From tinkering around with computers as a teenager, to becoming AccountsIQ’s Head of Engineering. To find out a little more about Pascal Virmaud, we chatted about everything from interactive and inspiring books to world travel and his favourite piece of tech.
What does your day-to-day role at AccountsIQ involve?
I oversee all the engineering teams. Some are based here in Dublin, we have a team in Croatia as well as engineers working remotely in other countries (particularly during the pandemic). The company is growing fast, so there’s always lots to do.
I spend a lot of my time answering questions and solving problems. We have a huge amount of expertise embedded in our teams and it’s essential we collaborate and engage with other. We can’t be successful working in silos.
How did you get started in engineering?
I’ve been working with computers since I was a kid back in France. I was very much a self-learner, always tinkering around with bits of kit. Then I studied science and engineering and the Erasmus programme gave me the opportunity to do a brilliant exchange placement in Oslo before coming to Ireland and joining AccountsIQ.
I enjoy travelling and learning languages (and can speak French, English, some German and a little Mandarin). I’ve always found moving to a new country a humbling experience. You learn a lot about your cultural blind spots and expand your view of the world.
What do you find the most motivating aspect of working in engineering?
I really love finding solutions to problems. I’m a big fan of lateral thinking and looking for new, innovative ways to do things. I also enjoy helping other engineers to develop their skills and grow. It’s important to find out what makes them tick and then align their personal development needs with those of the business.
What is the best piece of advice you have been given?
To remember that there’s never enough time to do everything. We all have constraints, so we need to focus on what’s important. If you try to do everything, you’ll do most of it badly.
I think that’s particularly important for young engineers starting out. The landscape is very different to when I started tinkering around with computers as a child. It used to be simpler; now the tech space is vast and it’s difficult to have a broad picture. Sometimes it’s better to find something you’re good at and master it.
What is your favourite piece of tech?
Arduino Uno. It’s a micro-controller board that allows you to mix electronics and programming. I like it because it’s a really fun learning tool, you can link it to your computer and do your own thing with it. I guess I’m back to talking about tinkering around with computer stuff again!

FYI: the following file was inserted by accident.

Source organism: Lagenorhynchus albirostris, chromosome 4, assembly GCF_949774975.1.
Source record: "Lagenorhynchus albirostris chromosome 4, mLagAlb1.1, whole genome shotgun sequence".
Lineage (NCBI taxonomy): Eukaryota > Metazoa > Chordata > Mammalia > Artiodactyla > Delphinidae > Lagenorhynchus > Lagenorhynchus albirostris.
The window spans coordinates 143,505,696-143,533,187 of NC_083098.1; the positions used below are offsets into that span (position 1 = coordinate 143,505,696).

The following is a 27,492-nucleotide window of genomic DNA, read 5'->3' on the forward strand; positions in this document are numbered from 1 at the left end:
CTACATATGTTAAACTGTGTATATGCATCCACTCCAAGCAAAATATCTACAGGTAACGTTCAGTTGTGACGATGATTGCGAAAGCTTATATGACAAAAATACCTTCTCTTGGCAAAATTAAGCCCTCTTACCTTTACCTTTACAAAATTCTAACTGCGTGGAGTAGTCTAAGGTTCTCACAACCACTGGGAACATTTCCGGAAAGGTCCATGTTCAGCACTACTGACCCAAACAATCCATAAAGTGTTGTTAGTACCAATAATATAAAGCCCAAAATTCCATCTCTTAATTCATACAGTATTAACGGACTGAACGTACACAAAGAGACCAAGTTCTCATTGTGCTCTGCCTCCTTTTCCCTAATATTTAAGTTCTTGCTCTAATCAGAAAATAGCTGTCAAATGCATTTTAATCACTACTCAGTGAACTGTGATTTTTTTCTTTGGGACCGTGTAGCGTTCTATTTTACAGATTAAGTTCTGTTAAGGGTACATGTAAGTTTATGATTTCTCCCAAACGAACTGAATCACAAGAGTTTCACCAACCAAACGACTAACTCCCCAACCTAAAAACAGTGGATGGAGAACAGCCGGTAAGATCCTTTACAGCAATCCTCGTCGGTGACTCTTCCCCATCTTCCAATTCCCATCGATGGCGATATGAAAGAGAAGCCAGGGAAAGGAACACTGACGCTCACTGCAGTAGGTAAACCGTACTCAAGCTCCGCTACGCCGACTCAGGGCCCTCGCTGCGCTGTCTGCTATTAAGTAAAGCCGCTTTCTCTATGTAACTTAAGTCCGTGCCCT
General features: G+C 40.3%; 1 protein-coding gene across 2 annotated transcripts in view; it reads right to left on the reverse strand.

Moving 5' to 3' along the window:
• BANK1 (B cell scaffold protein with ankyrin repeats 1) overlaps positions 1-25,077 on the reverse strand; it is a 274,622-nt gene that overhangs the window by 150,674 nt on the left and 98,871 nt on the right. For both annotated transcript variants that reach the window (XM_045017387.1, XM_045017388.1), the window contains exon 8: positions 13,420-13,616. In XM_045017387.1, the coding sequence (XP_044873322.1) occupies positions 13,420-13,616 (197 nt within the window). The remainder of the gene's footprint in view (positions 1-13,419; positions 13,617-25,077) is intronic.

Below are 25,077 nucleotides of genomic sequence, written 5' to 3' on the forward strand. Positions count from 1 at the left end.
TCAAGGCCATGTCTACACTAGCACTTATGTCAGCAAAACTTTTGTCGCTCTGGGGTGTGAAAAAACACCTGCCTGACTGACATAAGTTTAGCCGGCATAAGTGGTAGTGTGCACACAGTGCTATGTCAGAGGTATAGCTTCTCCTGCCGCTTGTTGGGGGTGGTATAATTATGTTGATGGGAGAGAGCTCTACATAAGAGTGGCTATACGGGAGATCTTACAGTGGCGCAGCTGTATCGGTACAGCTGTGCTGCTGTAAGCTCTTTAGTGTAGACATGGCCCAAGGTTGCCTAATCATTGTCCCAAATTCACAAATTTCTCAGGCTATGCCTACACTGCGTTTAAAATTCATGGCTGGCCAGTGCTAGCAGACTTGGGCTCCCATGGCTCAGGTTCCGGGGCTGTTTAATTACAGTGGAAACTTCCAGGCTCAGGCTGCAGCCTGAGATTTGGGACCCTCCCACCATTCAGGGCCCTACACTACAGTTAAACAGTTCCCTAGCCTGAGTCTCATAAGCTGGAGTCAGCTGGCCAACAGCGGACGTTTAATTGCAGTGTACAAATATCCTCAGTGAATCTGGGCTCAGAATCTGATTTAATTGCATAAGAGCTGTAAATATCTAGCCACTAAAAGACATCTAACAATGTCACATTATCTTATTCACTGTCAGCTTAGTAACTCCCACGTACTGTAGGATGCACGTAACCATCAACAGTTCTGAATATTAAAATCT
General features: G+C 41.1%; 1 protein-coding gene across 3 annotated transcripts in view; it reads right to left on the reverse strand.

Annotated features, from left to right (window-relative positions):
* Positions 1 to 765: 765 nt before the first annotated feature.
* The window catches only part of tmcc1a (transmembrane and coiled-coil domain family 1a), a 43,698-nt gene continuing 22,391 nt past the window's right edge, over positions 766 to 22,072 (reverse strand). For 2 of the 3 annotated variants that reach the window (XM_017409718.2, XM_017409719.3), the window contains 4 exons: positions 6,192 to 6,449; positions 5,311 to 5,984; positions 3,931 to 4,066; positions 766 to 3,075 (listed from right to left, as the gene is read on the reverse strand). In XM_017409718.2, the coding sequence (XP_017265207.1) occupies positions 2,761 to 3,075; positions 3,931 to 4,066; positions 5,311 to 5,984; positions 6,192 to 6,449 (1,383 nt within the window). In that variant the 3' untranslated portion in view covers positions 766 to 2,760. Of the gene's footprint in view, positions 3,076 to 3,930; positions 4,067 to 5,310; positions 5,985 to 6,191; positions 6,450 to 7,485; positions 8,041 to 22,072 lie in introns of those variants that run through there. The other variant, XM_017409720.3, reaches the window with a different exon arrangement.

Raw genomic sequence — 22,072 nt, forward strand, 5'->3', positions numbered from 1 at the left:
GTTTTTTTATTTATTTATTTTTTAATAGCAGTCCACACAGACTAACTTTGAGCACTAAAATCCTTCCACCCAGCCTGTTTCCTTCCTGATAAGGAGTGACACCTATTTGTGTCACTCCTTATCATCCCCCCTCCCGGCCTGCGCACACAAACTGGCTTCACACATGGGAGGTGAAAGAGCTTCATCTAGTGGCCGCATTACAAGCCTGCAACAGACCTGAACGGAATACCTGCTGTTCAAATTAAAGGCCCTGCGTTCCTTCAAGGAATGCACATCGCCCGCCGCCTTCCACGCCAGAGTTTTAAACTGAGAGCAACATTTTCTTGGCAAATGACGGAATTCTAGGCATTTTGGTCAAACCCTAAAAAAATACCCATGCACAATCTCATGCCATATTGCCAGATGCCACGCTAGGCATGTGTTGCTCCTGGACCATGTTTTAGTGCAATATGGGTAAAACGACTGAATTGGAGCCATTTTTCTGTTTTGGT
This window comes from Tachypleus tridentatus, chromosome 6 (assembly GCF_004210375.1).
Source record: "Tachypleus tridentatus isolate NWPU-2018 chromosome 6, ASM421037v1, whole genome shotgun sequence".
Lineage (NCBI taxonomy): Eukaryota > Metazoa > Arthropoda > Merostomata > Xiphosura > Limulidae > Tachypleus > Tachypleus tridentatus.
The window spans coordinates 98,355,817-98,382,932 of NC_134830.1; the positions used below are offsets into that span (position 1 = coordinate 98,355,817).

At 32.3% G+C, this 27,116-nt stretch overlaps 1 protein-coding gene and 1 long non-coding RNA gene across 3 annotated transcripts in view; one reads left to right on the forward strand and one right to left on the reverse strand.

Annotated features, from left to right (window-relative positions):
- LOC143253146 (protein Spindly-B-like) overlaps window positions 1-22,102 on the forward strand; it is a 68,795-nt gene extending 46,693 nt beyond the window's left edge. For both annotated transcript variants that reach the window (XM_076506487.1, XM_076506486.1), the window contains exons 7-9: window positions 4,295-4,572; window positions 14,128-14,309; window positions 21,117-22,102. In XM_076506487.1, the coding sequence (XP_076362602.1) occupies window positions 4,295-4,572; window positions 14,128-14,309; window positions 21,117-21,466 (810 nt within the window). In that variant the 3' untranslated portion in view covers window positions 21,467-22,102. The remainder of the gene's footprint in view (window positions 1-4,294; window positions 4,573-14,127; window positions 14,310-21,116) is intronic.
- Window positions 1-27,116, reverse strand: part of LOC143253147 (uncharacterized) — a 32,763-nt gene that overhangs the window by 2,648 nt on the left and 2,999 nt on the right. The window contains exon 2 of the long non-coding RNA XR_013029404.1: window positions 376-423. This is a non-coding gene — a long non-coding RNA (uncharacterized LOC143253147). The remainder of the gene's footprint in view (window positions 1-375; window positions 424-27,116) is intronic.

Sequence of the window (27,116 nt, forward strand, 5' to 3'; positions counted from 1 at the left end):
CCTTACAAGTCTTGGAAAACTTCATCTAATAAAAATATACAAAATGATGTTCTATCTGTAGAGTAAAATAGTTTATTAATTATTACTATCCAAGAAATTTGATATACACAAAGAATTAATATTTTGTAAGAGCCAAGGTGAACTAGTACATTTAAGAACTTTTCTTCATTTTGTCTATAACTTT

What invention would you most like to see?
Proper augmented reality will be life changing. Currently, it’s in its infancy. You can have fun with it – for example, I’ve made an interactive Mr Men book for my kids. That’s not world-changing tech, but my kids love it.
What was your first ever job and what was the most important lesson it taught you?
I had lots of manual work summer jobs as a teenager back in France. Things like cleaning acid baths. It was a lot of hard work. Even then, I was always looking for better, alternative ways to work – if only to get out from beneath the extremely hot glass roof I had to work under.
What are you most looking forward to when Covid restrictions are lifted?
Like most people, it’s seeing friends and family. I haven’t been back to France for almost two years now, so I’m also looking forward to enjoying some of my favourite foods and hearing people speak French again.
What are you reading/listening to right now?
I really like the No Such Thing As A Fish podcast. It’s hosted by the people behind the BBC’s QI show and its full of interesting facts and trivia and is perfect for winding down. I also enjoy reading historical biographies because they give you such a different perspective to the history we all learned in school.
Right now, I’m reading The Scout Mindset by Julia Galef. She’s an expert on how humans can make more rational, smarter decisions and the book is both challenging and inspiring.
What do you want to do in the next year that you’ve never done before?
I don’t know if I’ll do it in the next year, but I’ve always wanted to parachute jump out of a plane. My wife would be horrified!
What is the most interesting place you’ve visited and why?
Dalian in Northeast China. It’s a gorgeous city and a delight to visit. It has everything; mountains, sunny beaches, great food and friendly people.
Thank you, Pascal.
Check out more interviews with our amazing team, such as our CTO Gavin McGahey, Valerie Eccles, our head of eLearning and developer of AIQ Academy, Sinéad Brennan, Head of Onboarding & Implementation, and Ellen Dak, Onboarding and Product Specialist.